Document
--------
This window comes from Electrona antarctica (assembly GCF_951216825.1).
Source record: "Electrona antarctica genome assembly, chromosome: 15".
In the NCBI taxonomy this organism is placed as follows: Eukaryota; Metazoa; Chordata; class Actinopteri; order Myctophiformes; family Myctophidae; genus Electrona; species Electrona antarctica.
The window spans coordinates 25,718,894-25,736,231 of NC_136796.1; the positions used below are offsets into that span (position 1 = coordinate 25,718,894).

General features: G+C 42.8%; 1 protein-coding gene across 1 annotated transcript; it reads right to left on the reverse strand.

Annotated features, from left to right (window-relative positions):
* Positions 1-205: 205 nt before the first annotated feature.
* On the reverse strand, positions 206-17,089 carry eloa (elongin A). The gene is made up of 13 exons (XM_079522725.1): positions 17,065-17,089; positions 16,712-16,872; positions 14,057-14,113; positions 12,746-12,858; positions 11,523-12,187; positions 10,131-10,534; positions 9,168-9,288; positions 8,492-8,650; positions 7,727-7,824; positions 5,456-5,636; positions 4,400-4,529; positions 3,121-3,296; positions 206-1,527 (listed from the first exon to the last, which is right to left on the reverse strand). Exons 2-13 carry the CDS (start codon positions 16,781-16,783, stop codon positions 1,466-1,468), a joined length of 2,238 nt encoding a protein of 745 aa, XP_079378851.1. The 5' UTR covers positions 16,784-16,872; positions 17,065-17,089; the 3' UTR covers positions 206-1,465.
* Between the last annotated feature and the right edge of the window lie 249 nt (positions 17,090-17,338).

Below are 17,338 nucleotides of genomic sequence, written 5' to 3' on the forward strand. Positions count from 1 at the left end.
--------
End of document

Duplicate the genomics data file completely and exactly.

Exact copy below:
This window comes from Electrona antarctica (assembly GCF_951216825.1).
Source record: "Electrona antarctica genome assembly, chromosome: 15".
In the NCBI taxonomy this organism is placed as follows: Eukaryota; Metazoa; Chordata; class Actinopteri; order Myctophiformes; family Myctophidae; genus Electrona; species Electrona antarctica.
The window spans coordinates 25,718,894-25,736,231 of NC_136796.1; the positions used below are offsets into that span (position 1 = coordinate 25,718,894).

General features: G+C 42.8%; 1 protein-coding gene across 1 annotated transcript; it reads right to left on the reverse strand.

Annotated features, from left to right (window-relative positions):
* Positions 1-205: 205 nt before the first annotated feature.
* On the reverse strand, positions 206-17,089 carry eloa (elongin A). The gene is made up of 13 exons (XM_079522725.1): positions 17,065-17,089; positions 16,712-16,872; positions 14,057-14,113; positions 12,746-12,858; positions 11,523-12,187; positions 10,131-10,534; positions 9,168-9,288; positions 8,492-8,650; positions 7,727-7,824; positions 5,456-5,636; positions 4,400-4,529; positions 3,121-3,296; positions 206-1,527 (listed from the first exon to the last, which is right to left on the reverse strand). Exons 2-13 carry the CDS (start codon positions 16,781-16,783, stop codon positions 1,466-1,468), a joined length of 2,238 nt encoding a protein of 745 aa, XP_079378851.1. The 5' UTR covers positions 16,784-16,872; positions 17,065-17,089; the 3' UTR covers positions 206-1,465.
* Between the last annotated feature and the right edge of the window lie 249 nt (positions 17,090-17,338).

Below are 17,338 nucleotides of genomic sequence, written 5' to 3' on the forward strand. Positions count from 1 at the left end.